A great deal of the disease control success can be attributed to the incredibly mild winter we have had. Despite the nice weather there were times of high disease pressure on the course. Early January we were socked in with fog and the disease exploded. The recent warm and wet weather has also set the disease going on the putting greens and approaches.

Here is my application record. Nitrogen applications are based on growth potential for bentgrass.
kg applied

I also applied Primo Maxx monthly throughout the winter in an effort to reduce the spread of the disease by mowers. We cut tees 7 times from October until today despite the warm weather.

The cost of iron sulfate for the winter was about $55. I don't know of many traditional pesticide applications on 3000m2 that are that cheap!

Now the use of iron sulfate is solely for disease control. Because of this I feel it is important to calculate the EIQ of this practice. In the past I applied nothing for disease suppression so my EIQ was 0. This year the EIQ from the sulfur in the iron sulfate is 629! The EIQ from the use of ammonium sulfate is 1188! WOW! That is a total EIQ of 1817! To put that into perspective the total EIQ on my putting greens excluding sulfur contained in fertilizer is about 1000.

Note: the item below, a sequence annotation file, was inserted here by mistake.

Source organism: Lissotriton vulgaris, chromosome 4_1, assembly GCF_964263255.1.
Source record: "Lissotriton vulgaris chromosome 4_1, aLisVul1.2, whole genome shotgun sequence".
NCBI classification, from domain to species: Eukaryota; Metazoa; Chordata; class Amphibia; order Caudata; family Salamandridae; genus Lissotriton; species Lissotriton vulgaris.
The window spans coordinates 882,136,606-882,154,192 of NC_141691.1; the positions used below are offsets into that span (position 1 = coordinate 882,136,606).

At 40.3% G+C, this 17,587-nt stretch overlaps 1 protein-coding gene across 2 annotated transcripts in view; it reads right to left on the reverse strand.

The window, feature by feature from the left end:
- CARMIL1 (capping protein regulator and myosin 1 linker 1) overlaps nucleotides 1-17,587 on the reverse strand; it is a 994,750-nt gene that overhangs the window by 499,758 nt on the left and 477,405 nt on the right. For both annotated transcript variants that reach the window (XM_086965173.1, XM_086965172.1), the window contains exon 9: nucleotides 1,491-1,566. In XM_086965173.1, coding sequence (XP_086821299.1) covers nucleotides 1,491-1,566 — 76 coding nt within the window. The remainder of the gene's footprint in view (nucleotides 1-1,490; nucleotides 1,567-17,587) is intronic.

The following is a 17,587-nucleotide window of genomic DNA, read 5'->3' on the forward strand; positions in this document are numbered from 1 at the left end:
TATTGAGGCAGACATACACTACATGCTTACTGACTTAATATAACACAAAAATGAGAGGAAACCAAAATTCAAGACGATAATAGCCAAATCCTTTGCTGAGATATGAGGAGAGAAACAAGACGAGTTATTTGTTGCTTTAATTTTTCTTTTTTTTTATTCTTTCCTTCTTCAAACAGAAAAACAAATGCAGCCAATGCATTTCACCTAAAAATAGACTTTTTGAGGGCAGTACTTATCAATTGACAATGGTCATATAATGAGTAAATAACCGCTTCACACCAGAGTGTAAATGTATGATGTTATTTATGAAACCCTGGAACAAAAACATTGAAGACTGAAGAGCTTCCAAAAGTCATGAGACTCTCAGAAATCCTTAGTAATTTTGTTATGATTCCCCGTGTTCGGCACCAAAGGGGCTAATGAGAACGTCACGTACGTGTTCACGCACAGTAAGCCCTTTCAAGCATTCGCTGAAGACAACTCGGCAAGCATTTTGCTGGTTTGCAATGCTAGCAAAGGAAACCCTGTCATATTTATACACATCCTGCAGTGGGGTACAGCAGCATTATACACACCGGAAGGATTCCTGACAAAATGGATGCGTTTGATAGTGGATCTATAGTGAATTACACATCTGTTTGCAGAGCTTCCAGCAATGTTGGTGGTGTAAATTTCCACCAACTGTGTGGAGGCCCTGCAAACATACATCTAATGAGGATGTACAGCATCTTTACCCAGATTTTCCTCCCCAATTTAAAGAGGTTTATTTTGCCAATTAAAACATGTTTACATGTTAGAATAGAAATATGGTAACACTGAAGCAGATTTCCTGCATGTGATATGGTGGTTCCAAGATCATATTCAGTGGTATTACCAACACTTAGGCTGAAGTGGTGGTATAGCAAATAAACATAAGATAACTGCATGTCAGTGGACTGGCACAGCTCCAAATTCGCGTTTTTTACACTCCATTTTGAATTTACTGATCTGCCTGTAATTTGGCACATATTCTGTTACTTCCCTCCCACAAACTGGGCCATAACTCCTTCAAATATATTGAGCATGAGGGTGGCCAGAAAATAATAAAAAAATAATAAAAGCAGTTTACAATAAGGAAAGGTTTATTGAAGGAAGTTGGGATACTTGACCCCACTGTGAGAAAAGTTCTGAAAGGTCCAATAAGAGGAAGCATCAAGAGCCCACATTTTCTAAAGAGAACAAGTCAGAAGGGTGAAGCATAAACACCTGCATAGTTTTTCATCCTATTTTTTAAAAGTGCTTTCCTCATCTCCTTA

This brings up the
Disease control on approaches. 
question of what the actual impacts of these alternative control measures are? Just because they aren't pesticides doesn't mean that they are safe, or less harmful for the environment. Either way I am torn. Do I continue to use "fertilizer" for disease control throughout the winter? Do nothing as I always have and suffer the less than perfect conditions? Or start using expensive traditional pesticides? If it comes down to perception, the do nothing is best, followed by the fertilizer method.

Thankfully I have all summer to ponder because, damn, the tees were sweet this winter.......